Aļļaah’s providing, giving, bringing into existence, etc. is called effective pertainment in the Asħˆariyy school, while in the Maaturiidiyy school these are different names for takwiin according to what the attribute of takwiin pertains to.

When we remember that Aļļaah is not in time according to all, then it becomes easy to understand that this is mainly a semantical difference; using different words to explain the same thing. Although the Asħˆariyys say that the effective pertainment has a beginning, this is with respect to us, because we are in time. So we say that Jill was created yesterday, but the time element of yesterday is a created attribute of Jill, where as the attribute of Aļļaah is creating Jill with the "yesterday" as one of her attributes, the meanings associated with her being, sort of like color. In other words, Aļļaah does not pass through a state of time called before creating Jill and after creating Jill, because He is not in time.

This means that Aļļaah Himself did not change during those six days in which He created the Heavens and the Earth. What changed is creation; those six days are for creation. Accordingly, the Imam of Guidance, Abuu Manşuur Al-Maaturiidiyy says: “A fundamental belief principle is that whenever Aļļaah is ascribed an attribute, then this attribute is eternal (i.e. without a beginning or end). One says that He is attributed with knowledge, power and providing eternally without a beginning and without an end. If He is mentioned with regard to His management of creation and orders to it, then time is stated, but this time is for creation, not for Him. For example, it is said, "Aļļaah knows eternally that you are sitting here," or "(sitting here) at this time." I.e. Aļļaah knows eternally without a beginning or an end that the person is sitting now…. This is all to prevent people from thinking "How were the created things in eternity?”[1]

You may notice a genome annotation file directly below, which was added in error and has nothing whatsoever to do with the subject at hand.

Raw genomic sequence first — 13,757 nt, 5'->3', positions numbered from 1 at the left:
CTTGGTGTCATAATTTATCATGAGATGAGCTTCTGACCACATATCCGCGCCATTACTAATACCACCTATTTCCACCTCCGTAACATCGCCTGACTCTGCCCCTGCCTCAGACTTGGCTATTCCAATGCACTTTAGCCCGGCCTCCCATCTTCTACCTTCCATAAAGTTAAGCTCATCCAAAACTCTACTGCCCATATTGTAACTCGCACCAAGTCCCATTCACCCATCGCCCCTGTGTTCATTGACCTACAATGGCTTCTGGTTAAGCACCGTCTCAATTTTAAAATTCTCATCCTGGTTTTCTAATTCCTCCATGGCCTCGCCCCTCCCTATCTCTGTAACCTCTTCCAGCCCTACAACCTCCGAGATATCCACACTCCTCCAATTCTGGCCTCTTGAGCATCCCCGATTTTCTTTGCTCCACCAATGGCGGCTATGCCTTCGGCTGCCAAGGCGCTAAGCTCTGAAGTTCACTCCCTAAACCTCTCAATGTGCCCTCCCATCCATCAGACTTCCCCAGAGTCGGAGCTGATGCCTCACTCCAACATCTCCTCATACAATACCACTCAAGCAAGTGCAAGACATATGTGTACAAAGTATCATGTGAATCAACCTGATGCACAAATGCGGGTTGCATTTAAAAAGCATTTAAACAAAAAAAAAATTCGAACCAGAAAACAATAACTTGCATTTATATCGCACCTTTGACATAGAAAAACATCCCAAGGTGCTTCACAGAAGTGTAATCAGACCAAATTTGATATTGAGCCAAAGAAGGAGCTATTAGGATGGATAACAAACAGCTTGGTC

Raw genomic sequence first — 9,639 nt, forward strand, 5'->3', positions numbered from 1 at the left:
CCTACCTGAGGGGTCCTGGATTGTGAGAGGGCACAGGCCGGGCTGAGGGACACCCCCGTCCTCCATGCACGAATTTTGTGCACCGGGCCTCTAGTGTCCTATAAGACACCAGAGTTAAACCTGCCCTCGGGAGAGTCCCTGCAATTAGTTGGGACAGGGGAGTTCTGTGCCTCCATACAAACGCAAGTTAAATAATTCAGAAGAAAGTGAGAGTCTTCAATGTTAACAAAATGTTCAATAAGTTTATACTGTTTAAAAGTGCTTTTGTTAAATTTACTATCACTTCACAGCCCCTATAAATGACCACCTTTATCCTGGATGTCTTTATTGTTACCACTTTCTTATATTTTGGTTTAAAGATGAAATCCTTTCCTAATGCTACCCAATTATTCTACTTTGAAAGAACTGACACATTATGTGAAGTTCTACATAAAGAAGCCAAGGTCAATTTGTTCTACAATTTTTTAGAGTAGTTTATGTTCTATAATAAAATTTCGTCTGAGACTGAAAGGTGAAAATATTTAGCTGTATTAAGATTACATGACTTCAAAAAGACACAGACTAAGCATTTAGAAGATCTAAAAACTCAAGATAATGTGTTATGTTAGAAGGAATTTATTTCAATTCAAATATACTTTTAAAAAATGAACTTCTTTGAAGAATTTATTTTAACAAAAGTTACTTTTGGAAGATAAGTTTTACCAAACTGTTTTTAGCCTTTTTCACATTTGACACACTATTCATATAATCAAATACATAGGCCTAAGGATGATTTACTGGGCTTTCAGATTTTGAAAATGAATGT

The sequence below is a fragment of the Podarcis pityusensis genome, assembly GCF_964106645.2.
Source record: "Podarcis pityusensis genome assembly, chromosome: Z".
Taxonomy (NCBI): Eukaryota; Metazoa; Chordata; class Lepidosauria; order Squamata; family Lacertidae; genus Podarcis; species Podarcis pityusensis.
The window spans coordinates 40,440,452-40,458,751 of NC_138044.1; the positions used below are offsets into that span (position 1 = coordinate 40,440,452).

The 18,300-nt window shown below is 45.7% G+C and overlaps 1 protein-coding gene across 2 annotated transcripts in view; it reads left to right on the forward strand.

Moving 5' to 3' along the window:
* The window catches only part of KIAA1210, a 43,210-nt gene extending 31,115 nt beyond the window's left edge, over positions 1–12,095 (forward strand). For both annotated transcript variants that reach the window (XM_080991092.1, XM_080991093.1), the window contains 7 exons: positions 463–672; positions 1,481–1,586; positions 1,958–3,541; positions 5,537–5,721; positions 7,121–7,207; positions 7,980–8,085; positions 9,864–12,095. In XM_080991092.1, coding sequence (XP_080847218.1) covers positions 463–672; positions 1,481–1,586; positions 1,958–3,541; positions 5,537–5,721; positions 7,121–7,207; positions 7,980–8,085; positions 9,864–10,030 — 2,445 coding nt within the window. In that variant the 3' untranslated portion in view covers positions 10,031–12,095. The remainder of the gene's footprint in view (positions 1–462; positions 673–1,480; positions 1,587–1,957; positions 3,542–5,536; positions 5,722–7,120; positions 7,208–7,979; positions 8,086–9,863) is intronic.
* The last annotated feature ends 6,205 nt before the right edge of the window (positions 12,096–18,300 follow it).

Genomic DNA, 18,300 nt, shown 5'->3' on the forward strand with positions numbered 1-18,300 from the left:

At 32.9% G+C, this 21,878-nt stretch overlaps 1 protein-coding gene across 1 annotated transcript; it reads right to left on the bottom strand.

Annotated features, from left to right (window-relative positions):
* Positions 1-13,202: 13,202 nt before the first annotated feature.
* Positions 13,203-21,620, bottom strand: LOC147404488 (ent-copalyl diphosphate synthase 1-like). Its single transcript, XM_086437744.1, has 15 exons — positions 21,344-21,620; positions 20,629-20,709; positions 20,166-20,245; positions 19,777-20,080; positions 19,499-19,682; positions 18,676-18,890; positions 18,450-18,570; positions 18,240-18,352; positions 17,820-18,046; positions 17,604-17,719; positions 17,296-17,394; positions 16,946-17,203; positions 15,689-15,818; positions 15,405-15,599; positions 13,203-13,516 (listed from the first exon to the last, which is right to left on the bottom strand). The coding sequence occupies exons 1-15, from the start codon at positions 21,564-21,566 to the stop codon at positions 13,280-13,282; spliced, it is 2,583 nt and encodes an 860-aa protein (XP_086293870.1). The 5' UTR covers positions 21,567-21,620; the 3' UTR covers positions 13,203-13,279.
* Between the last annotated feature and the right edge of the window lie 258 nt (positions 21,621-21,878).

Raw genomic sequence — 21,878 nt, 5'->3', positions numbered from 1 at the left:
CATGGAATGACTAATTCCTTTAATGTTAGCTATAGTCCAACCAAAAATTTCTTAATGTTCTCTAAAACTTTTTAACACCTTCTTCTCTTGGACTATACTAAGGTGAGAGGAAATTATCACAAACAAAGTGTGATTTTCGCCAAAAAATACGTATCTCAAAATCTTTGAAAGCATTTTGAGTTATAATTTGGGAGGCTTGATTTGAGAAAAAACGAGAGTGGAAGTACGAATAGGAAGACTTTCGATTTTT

An-Nasafiyy, the second most important scholar in the Maaturiidiyy school after Al-Maaturiidiyy himself, said: "His eternal attribute of creating does not lead to saying that the world is eternal, because the possible in existence cannot be eternal, and because creating is not for the immediate existence of the created, but for the time of its existence."[2] He also said: "The Karraamiyyah all claimed that Aļļaah’s creating (takwiin) is an event in Aļļaah with a beginning, and that events occur in Aļļaah. Aļļaah is greatly above what the unjust ascribe to Him."[3]